Reporting from Miami
Andre Ethier was smiling and laughing. It was easy for him to be pleasant.
Ethier hit a 10th-inning home run Wednesday to lead the Dodgers past the Florida Marlins, 5-4, at Sun Life Stadium. His hitting streak reached 24 games. He would soon be on his way back to Los Angeles, where he would get a day to spend with his family before his team opened a three-game series against the San Diego Padres.
Told that Marlins right-hander Brian Sanches hadn't given up a run in 132/3 innings leading to Ethier's home run, the outfielder laughed and said, "I'm glad I didn't know that before."
Ethier has always been easy to deal with when things are going well. But his manager and teammates say he has changed — most notably during times that don't call for celebration.
The once-moody right fielder has become the Dodgers' unofficial spokesman, fielding questions on subjects that make others uncomfortable, such as the team ownership saga and disgraced former teammate Manny Ramirez.
In the company of teammates, the natural introvert is becoming increasingly vocal.
"You hear his voice a lot more than you did last year," catcher Rod Barajas said. "He's getting more involved."
And most important, he has turned himself into the dependable middle-of-the-lineup hitter the Dodgers lacked a season ago, batting .380 through the first 26 games.
"He gets up there and there's a level of confidence that you only see with those special hitters," Barajas said.
In his previous five seasons, Ethier displayed the potential to be this type of person and player. What he lacked was consistency. That was something he said he wanted to improve when he reported to spring training and declared that he intended to become a team leader.
"It's still a work in progress every day," he said. "It's a new thing to try to do and become. It's changing the way I carry myself. … When you've played one way for a long time, it's hard to change."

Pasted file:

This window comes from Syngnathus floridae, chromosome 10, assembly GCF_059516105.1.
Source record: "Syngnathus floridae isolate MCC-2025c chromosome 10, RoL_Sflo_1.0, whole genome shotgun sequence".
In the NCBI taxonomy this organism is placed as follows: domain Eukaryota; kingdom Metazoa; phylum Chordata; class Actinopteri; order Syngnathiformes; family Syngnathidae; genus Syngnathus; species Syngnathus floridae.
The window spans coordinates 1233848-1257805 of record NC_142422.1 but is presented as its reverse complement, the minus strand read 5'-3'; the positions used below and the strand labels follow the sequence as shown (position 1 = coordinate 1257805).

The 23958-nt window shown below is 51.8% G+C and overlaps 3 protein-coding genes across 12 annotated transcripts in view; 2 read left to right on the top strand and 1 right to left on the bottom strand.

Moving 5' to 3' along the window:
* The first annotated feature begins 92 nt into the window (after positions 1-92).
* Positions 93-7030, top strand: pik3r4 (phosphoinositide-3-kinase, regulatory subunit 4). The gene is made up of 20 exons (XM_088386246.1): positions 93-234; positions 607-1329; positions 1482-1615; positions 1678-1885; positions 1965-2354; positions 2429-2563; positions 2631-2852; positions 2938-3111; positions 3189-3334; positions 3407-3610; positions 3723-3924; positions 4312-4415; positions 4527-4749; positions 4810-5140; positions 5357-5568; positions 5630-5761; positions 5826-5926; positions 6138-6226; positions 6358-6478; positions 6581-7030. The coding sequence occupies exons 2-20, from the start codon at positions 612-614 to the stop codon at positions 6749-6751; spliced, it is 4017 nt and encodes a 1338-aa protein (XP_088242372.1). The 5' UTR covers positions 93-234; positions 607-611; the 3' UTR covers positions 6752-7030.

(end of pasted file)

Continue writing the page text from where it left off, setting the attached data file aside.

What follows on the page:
Wednesday presented an additional challenge. It was the Dodgers' 20th game in 20 days. The early start time required him to wake up at 7:30 a.m. — 4:30 a.m. on the West Coast.
"I think the last couple days, it's been more figuring out a way to dig deep," he said. "Twenty games in a row is a rough stretch."
When he's worn down, Ethier said he looks around him, in particular at players such as Jamey Carroll and Aaron Miles, undersized overachievers, so-called grinders.
"They're just grinding and finding ways to get on base anyway they can," he said. "When you see that, you take note. You try to do the same thing as them."
Again, the key is consistency. Don't try to hit the ball out of the park. Get a hit, get something started.
That was what he was thinking in the fourth inning, when he singled with one out. Two batters later, Barajas hit a three-run home run that closed the Dodgers' deficit to 4-3.
Ethier said he is aware of his tendency to denigrate himself in turbulent times, which is why he has relied on veterans such as Barajas, Casey Blake and Marcus Thames to guide him through his periods of self-doubt.
Because he no longer is concerned that he might be benched next week, he said, he can take the time to analyze the consequences of his words and actions.
"I know where this organization has come from, where it's been, what it means to L.A., what it can mean to L.A., and what it should mean for L.A.," he said.
He said he wants Dodgers fans to be proud of their team.
In the midst of this metamorphosis, Ethier said he has discovered he is having more fun.
"My dad tells me all the time, 'Do you know how many kids would love to be in your shoes?' " he said. "You hear that all the time and you don't let it hit you."
But in recent weeks, Ethier said he has derived joy out of the simplest of tasks — buttoning up his uniform, taking batting practice, talking to his teammates in the clubhouse.
"I'm better at focusing, staying in that moment and enjoying that moment," he said.
He is treating his major league record-for-April hitting streak that way. He knows it will end. Might as well have fun while it lasts.
"I'm enjoying it, taking it all in," he said. "Not too many times in your major league career, or any part of your career, do you get a chance to go through something like this."